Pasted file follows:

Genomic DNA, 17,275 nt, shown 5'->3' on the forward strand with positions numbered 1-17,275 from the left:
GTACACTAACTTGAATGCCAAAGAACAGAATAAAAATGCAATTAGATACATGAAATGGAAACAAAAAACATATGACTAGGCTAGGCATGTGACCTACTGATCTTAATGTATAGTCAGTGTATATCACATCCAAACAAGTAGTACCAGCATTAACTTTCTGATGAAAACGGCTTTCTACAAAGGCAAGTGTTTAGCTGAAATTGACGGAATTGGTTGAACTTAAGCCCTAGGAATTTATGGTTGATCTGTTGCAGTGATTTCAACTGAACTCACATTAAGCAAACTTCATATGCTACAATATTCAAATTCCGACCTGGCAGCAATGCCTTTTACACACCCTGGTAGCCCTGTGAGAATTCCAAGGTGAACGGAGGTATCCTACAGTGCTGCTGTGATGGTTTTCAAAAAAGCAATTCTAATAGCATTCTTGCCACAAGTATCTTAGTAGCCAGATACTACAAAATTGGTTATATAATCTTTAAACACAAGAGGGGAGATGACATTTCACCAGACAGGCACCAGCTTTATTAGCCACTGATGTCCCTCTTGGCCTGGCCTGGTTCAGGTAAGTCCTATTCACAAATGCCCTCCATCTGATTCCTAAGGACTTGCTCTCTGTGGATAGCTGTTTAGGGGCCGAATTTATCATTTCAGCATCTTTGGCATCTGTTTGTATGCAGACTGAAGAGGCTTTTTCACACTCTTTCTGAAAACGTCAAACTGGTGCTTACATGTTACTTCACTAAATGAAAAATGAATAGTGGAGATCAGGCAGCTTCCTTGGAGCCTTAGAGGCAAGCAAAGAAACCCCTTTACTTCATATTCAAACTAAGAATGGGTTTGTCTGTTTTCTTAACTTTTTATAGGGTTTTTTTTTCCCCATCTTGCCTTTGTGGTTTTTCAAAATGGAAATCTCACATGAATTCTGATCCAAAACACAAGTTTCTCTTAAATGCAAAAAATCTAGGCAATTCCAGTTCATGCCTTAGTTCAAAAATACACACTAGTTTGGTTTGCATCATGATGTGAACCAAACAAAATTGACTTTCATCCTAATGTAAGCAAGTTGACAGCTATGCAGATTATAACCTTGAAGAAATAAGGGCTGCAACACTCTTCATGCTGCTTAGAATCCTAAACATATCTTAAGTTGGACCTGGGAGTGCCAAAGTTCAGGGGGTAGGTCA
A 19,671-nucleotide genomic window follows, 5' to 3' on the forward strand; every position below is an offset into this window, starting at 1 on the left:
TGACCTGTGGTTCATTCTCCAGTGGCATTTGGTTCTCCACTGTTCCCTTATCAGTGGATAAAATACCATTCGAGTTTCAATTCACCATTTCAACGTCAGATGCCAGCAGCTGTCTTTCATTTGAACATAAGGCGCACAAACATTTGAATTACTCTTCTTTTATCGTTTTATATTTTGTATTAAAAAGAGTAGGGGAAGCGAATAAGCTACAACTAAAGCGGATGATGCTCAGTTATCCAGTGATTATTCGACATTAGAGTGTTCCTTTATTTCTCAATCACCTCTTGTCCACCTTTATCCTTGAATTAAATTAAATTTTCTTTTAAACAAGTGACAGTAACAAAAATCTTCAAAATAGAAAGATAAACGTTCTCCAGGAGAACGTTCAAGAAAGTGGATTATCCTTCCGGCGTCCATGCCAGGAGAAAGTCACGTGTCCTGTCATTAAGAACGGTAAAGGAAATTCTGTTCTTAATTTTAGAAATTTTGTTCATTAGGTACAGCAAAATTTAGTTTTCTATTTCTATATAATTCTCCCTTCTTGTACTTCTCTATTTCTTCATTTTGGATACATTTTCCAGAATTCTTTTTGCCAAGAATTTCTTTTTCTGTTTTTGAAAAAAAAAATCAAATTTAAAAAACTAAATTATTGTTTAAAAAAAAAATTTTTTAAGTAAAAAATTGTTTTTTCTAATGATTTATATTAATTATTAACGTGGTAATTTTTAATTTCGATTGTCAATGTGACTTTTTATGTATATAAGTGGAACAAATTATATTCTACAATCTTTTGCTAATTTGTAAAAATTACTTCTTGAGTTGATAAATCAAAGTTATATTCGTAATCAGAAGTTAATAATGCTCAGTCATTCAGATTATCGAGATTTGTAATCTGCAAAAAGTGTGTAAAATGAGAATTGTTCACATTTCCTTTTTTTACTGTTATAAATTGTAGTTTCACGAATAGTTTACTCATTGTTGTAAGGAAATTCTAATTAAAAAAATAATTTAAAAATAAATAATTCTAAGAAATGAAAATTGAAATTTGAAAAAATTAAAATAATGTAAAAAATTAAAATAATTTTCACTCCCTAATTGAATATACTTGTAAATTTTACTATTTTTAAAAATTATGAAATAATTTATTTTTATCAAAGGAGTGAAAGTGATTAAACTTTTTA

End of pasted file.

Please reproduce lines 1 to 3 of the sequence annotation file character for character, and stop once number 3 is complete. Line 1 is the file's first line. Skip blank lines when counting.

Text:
Genomic DNA, 17,275 nt, shown 5'->3' on the forward strand with positions numbered 1-17,275 from the left:
GTACACTAACTTGAATGCCAAAGAACAGAATAAAAATGCAATTAGATACATGAAATGGAAACAAAAAACATATGACTAGGCTAGGCATGTGACCTACTGATCTTAATGTATAGTCAGTGTATATCACATCCAAACAAGTAGTACCAGCATTAACTTTCTGATGAAAACGGCTTTCTACAAAGGCAAGTGTTTAGCTGAAATTGACGGAATTGGTTGAACTTAAGCCCTAGGAATTTATGGTTGATCTGTTGCAGTGATTTCAACTGAACTCACATTAAGCAAACTTCATATGCTACAATATTCAAATTCCGACCTGGCAGCAATGCCTTTTACACACCCTGGTAGCCCTGTGAGAATTCCAAGGTGAACGGAGGTATCCTACAGTGCTGCTGTGATGGTTTTCAAAAAAGCAATTCTAATAGCATTCTTGCCACAAGTATCTTAGTAGCCAGATACTACAAAATTGGTTATATAATCTTTAAACACAAGAGGGGAGATGACATTTCACCAGACAGGCACCAGCTTTATTAGCCACTGATGTCCCTCTTGGCCTGGCCTGGTTCAGGTAAGTCCTATTCACAAATGCCCTCCATCTGATTCCTAAGGACTTGCTCTCTGTGGATAGCTGTTTAGGGGCCGAATTTATCATTTCAGCATCTTTGGCATCTGTTTGTATGCAGACTGAAGAGGCTTTTTCACACTCTTTCTGAAAACGTCAAACTGGTGCTTACATGTTACTTCACTAAATGAAAAATGAATAGTGGAGATCAGGCAGCTTCCTTGGAGCCTTAGAGGCAAGCAAAGAAACCCCTTTACTTCATATTCAAACTAAGAATGGGTTTGTCTGTTTTCTTAACTTTTTATAGGGTTTTTTTTTCCCCATCTTGCCTTTGTGGTTTTTCAAAATGGAAATCTCACATGAATTCTGATCCAAAACACAAGTTTCTCTTAAATGCAAAAAATCTAGGCAATTCCAGTTCATGCCTTAGTTCAAAAATACACACTAGTTTGGTTTGCATCATGATGTGAACCAAACAAAATTGACTTTCATCCTAATGTAAGCAAGTTGACAGCTATGCAGATTATAACCTTGAAGAAATAAGGGCTGCAACACTCTTCATGCTGCTTAGAATCCTAAACATATCTTAAGTTGGACCTGGGAGTGCCAAAGTTCAGGGGGTAGGTCA
A 19,671-nucleotide genomic window follows, 5' to 3' on the forward strand; every position below is an offset into this window, starting at 1 on the left: